[God] will wipe every tear from their eyes.

Death will be no more;

Mourning and crying and pain will be no more,

For the first things have passed away.

In his showing up, Thomas tells me that he believes in this Kingdom, and he believes in it all the more when he sees the resurrected Jesus. So much so that tradition tells us he founded the Church in Egypt and even as far as India. Why? Because Thomas believe in making all things new. Peter Rollins was once asked if he denied the Resurrection. His response was that he denied the Resurrection every single day when he did not build this Kingdom. “I deny the resurrection of Christ,” he said, “every time I do not serve at the feet of the oppressed, each day that I turn my back on the poor; I deny the resurrection of Christ when I close my ears to the cries of the downtrodden and lend my support to an unjust and corrupt system.” We need Christians like Thomas who choose to affirm the Resurrection by showing up, by pledging their allegiance to Christ’s Kingdom.

So we need humble Christians and we need Christians with bold commitment to the Kingdom. On the face of it, that doesn’t seem to make sense. We need Christians who are humble and bold. We need Christians who are willing and trying to live in tensions like that. We need Christians who acknowledge that we live in a world of tension. The Kingdom is already but not yet. Christ is risen, but yet ascended. God is close and far away. God is intimate and unknowable. We are called to power by giving power away. The first shall be last and the last shall be first. We are to approach the throne of God with confidence and our faith with fear and trembling. The world, especially the world of faith, is more complicated than we first imagined. It only becomes more complicated. In its daunting complexity, the Gospel of Thomas is not arrogant or presumptuous. The Gospel of Thomas is faithful and sincere in the face of it all — in doubt and certainty, in humility and boldness.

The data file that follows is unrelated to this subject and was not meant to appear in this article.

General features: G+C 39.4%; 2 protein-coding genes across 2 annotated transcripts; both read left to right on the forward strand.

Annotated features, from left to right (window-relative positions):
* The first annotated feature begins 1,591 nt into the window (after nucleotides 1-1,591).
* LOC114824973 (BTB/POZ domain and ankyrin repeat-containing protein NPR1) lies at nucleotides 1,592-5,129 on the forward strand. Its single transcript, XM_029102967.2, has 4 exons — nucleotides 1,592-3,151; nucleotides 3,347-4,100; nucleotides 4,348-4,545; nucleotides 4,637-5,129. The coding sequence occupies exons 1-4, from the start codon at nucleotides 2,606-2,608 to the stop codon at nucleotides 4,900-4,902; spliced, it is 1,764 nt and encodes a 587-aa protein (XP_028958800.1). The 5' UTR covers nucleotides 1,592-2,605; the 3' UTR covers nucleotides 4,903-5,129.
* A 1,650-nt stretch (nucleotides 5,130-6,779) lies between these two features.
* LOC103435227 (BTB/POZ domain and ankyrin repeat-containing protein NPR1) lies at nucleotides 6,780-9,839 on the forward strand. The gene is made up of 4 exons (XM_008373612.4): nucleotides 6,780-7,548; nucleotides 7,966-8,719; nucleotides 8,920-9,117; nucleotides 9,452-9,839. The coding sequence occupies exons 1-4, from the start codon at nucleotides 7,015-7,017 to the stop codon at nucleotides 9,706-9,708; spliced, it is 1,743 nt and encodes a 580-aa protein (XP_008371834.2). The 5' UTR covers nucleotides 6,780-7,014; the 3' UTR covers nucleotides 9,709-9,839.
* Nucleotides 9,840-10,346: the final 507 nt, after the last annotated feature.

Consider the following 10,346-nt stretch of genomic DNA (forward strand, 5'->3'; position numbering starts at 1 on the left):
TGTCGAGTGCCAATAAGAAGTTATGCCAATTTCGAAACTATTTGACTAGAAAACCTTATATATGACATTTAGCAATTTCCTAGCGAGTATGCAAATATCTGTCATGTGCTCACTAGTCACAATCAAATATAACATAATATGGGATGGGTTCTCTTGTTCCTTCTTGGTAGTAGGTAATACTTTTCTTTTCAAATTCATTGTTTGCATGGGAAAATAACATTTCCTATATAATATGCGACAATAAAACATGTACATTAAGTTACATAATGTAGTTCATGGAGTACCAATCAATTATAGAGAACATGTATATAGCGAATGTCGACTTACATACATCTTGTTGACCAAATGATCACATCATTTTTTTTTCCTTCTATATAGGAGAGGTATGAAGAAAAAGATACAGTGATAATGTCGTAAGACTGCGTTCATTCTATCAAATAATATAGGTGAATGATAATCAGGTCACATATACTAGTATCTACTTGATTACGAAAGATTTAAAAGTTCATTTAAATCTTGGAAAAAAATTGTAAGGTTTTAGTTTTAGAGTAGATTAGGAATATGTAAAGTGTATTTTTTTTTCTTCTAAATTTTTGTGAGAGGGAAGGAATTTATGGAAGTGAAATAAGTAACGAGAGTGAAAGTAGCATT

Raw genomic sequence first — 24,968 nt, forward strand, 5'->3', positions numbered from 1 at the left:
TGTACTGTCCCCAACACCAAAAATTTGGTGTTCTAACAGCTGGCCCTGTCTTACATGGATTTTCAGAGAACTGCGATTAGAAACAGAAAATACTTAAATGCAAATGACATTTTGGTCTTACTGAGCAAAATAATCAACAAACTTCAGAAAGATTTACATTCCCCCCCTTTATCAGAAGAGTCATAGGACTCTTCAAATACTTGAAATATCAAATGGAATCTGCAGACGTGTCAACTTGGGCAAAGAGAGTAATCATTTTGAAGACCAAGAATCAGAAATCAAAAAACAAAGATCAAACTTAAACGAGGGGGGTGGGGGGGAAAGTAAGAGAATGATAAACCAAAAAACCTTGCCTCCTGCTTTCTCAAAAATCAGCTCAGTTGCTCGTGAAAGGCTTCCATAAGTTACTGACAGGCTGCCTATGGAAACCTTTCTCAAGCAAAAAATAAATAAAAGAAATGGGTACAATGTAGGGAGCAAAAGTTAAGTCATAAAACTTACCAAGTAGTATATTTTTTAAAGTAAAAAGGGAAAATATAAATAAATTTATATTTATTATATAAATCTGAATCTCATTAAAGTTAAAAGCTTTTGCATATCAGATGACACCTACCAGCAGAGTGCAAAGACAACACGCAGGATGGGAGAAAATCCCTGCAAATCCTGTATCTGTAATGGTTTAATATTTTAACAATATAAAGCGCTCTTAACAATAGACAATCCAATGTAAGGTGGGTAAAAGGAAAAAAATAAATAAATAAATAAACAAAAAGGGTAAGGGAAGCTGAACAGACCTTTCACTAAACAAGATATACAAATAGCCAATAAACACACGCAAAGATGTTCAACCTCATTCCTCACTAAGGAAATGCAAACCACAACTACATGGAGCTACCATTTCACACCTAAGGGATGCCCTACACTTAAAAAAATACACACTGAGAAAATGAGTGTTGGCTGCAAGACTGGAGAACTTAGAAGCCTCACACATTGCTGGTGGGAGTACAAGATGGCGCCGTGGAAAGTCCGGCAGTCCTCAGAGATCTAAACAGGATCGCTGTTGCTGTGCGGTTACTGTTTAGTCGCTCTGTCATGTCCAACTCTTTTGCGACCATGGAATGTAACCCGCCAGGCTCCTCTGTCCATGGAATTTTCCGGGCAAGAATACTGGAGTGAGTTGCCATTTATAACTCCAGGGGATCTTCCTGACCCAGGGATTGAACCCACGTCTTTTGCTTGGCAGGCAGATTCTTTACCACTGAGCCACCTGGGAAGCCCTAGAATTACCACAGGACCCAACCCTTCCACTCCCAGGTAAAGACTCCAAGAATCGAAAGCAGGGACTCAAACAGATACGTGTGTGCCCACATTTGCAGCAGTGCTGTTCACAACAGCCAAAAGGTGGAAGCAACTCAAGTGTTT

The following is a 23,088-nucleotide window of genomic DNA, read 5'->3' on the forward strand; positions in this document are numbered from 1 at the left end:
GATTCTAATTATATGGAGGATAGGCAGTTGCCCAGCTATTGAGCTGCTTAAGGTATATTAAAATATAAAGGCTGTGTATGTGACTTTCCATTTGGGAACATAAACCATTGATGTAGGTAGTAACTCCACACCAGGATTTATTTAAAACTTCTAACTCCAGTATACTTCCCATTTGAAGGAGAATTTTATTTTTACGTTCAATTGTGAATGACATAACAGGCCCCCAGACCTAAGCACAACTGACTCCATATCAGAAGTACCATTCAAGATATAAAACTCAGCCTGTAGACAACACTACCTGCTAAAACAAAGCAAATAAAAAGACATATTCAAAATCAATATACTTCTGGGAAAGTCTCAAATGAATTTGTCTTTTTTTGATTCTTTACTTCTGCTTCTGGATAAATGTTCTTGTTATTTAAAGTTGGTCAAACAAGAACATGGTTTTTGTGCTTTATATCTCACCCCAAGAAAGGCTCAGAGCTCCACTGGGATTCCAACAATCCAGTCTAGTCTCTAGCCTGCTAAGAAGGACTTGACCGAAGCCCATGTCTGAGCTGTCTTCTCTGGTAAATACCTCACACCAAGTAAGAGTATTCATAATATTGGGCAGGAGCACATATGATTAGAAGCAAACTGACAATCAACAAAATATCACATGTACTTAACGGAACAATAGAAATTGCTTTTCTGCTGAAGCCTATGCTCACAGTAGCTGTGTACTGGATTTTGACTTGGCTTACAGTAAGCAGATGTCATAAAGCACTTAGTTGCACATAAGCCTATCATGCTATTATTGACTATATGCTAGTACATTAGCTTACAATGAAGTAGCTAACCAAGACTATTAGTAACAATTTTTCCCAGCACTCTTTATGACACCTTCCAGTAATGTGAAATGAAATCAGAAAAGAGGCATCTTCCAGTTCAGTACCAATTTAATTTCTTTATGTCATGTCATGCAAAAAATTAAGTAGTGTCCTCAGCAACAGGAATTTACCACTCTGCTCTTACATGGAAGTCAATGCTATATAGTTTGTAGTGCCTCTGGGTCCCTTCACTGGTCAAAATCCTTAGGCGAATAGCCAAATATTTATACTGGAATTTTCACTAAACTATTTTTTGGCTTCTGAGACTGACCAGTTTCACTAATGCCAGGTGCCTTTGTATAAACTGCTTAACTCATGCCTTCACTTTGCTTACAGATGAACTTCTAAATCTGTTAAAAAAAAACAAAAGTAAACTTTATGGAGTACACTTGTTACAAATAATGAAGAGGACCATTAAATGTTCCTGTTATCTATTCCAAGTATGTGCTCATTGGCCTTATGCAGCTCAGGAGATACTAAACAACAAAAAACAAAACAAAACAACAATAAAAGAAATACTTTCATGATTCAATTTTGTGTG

You see, I think Thomas was absent for all our sakes. Thomas missed a meeting when Jesus showed up, but now we have an example of faith.  Thomas tells us that our doubts are OK, that our doubts are an acceptable expression of faith. Thomas is never condemned by the other disciples for his doubt, and lest we forget: “Blessed are the poor in spirit.” Thomas tells us that we have to believe in more than just the Resurrection — we believe in the Kingdom. Thomas tells us that even when we’re struggling, we still need to show up. If we keep showing up, the community ought to lift us up in the midst of our impoverished spirits. The community ought to show us Jesus, and then in the midst of our doubt, even when the doors are closed, Jesus can appear in the midst of us. Thomas tells us that our refrain is not just “I believe, I believe, I believe!” but the refrain of a father in the Gospel of Mark, “I believe, I believe, help my unbelief.” Thomas tells us that it’s OK to say, “I need to see those wounds” and “My Master and my God!” Faith is both/and not either/or. Faith is messy, but now even Thomas can say with confidence the words of Paul: “For now we see in a mirror, dimly, but then we will see face to face. Now I know only in part; then I will know fully, even as I have been fully known.” Someday, we’ll look back on our lives and tell those of who are poor in spirit the very same.